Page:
In November 2010, the Korean press reported that two patients had died after receiving stem cells for anti-aging therapies from RNL Bio. One died of a pulmonary embolism in Japan. The other failed to wake after being given an anesthetic in China. The ICMS investigated the deaths; Glenn McGee, who was then on the ICMS Board of Directors, conducted a bioethics inquiry as part of that investigation. His brief report found little if any fault with RNL Bio; he recommended better informed consent procedures and more ethics training. (Later, in August 2011, ICMS expelled RNL Bio from its membership, after it failed to comply with even the minimal remediation requested by ICMS.)

In February 2010, McGee launched AJOB Primary Research and appointed Robert (“Skip”) Nelson as editor of the journal. Nelson is a pediatrician and bioethicist, but more importantly, he works for the FDA. The FDA is responsible for regulating stem cells; the decision by the Texas Medical Board to allow therapies such as those that CellTex offers can be viewed as a challenge to the FDA’s authority to regulate stem cells.

In mid-December, McGee began representing CellTex in press accounts of its opening in Sugar Land, Texas, near Houston. At that point, he was identified as “President of Strategic Initiatives” for the company. But he was also still working as the editor-in-chief of the American Journal of Bioethics. Last week, as questions were raised, he quickly turned over the job of editor to his wife, Summer McGee, who is now named as co-editor of AJOB, along with David Magnus of Stanford University. However, statements by McGee have suggested that he plans to remain associated in some fashion with the journal.

Background:






THE ETHICAL QUESTIONS:

Was the McGee “bio-ethical investigation” of RNL Bio a legitimate investigation, or was it a whitewash? If it was a legitimate investigation, why is the only publicly accessible account of it so brief, obscure and limited in scope?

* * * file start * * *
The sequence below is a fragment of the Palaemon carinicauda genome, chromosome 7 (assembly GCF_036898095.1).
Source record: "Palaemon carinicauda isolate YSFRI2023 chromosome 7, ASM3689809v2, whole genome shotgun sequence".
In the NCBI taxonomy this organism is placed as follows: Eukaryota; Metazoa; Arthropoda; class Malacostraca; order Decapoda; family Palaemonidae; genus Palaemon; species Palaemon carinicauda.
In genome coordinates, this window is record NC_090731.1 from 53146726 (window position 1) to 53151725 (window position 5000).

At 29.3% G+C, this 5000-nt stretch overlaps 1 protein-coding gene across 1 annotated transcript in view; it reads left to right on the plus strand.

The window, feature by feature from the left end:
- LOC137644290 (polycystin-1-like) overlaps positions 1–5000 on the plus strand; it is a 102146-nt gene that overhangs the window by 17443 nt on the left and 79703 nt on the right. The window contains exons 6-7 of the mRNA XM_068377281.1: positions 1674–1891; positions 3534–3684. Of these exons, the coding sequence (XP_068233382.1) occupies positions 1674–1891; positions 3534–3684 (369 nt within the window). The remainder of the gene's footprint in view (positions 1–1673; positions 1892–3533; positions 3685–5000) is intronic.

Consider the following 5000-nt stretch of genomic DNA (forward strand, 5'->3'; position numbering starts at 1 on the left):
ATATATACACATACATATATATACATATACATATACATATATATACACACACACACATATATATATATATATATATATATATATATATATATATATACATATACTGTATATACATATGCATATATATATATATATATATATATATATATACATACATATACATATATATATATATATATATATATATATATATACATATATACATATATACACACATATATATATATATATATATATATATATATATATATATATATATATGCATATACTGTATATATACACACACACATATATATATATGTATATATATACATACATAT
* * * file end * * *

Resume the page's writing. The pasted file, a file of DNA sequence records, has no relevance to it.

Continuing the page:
Was it proper for a bioethics journal editor (McGee) to take a job with the financial partner (CellTex) of the company (RNL Bio) he had recently cleared of ethical wrongdoing?

Is it a conflict of interest for McGee to edit a bioethics journal while working for a stem cell company? And if so, is the conflict managed by transferring the job to his wife?

Is it ethically proper for Nelson, the FDA employee who edits AJOB Primary Research, to be professionally associated with McGee, given McGee's current employment by a company marketing a controversial treatment unapproved by the FDA?

Further reading:

For more background, you might want to look at the Twitter feed of Leigh Turner, a Biopolitical Times post by Pete Shanks, this blog entry by Alice Dreger, and a post by Doug Sipp at Stem Cell Treatment Monitor titled ICMS “investigates” RNL.

-- Carl Elliott

3 comments:

  1. Hi Carl- Excellent review of the background and current state of this morass. I doubt I am the only reader who views your list of ethics questions as more or less rhetorical...

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  2. I hope this is picked up by the media as they have been incredibly slack of late in properly researching the players behind these shams. Its also about time that the 'enablers' were brought to account!!

    Tamra Lysaght

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  3. Thanks for this review. I was trying to explain this business to someone and kept getting tangled up, but this is very clear and concise.